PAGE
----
Sunday, June 8, 2008

About a week ago, Dave's mother told us she was flying into town to take care of Dave. He said he was okay, she didn't need to. She said, "I'm coming, and I'm coming tomorrow. To make sure that in your gimpy state you will have no time to clean your house, replace the house plants you've killed, take out your trash, mow the lawn, dig up the weeds, scrub the toilets, sweep the floors, clean the carpets, tidy the office, shred your paper piles, or clean out the garage, so your delightful fiancee Jessica will therefore have to do that for you before I get there so I won't be horrified by your housekeeping skills."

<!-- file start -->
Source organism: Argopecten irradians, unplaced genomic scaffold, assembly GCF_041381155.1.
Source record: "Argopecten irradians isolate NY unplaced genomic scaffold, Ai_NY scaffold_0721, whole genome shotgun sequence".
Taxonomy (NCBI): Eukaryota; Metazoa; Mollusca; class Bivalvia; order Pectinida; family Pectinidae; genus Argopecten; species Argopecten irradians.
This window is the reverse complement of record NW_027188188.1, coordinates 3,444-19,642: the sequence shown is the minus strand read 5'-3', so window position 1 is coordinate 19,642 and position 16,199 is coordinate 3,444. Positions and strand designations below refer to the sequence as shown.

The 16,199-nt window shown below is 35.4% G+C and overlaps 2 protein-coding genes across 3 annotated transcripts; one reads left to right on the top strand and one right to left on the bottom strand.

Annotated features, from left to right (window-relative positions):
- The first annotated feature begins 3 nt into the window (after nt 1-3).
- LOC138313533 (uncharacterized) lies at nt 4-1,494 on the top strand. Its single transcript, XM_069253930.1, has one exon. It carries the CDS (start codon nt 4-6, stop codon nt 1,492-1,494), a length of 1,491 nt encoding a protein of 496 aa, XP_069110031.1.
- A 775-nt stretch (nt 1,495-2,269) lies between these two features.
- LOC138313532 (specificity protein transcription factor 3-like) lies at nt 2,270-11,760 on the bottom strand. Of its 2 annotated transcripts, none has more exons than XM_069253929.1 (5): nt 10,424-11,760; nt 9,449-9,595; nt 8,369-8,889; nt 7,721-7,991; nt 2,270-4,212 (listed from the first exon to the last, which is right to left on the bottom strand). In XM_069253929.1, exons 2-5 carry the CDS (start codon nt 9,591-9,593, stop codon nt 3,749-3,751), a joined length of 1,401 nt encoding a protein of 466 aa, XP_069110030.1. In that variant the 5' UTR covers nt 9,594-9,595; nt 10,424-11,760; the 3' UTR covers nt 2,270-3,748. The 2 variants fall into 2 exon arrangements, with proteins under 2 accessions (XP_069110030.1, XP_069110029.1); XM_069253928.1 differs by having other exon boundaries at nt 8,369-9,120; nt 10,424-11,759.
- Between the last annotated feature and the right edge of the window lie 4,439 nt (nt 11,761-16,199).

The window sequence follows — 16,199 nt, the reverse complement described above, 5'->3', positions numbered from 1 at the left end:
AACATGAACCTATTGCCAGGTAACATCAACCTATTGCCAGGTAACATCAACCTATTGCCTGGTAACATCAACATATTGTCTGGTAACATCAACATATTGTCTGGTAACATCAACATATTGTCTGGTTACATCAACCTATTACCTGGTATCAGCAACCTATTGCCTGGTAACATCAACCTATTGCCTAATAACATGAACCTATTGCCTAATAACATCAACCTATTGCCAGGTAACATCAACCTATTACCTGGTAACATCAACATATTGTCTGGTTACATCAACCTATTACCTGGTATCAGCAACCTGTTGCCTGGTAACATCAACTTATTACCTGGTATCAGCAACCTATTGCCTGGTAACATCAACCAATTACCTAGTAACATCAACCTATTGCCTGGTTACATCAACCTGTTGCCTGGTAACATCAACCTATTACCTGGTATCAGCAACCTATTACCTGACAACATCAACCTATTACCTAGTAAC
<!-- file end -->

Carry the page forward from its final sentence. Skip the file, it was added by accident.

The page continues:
No, she didn't really say that. But she could have, as that's what it meant. Now, Dave is a pretty organized guy. He likes his lists. He likes his order. He's fond of cleanliness and good smells. In general, he keeps up his house remarkably (if not neurotically) well. When he let the baby birds stay in the nest they built in his parents' BBQ, he suggested we buy the folks a new one since he was letting this one get bird-y and dirty. When the schedule on the fridge says it's time to fertilize those backyard blueberries, you better believe he's not spending his Saturday twiddling his thumbs or picking his nose- no, he's fertilizing those scheduled blueberries. He mows his lawn just about every week, though if the weather forecast says it will rain on a Saturday he sighs with pure joy, for the opportunity to go about his own affairs sans magneted-refrigerator-schedule-induced guilt. So it was quite unfortunate that when he hurt his leg, he happened to be planning for a wedding, spending every other evening after work at my house, and the nights inbetween at home dealing with a loved one who sweetly distracted him constantly from any such nonsense as chores, lest she die of unbridled boredom and misery as she watched. This sweet loved one paid the price for that.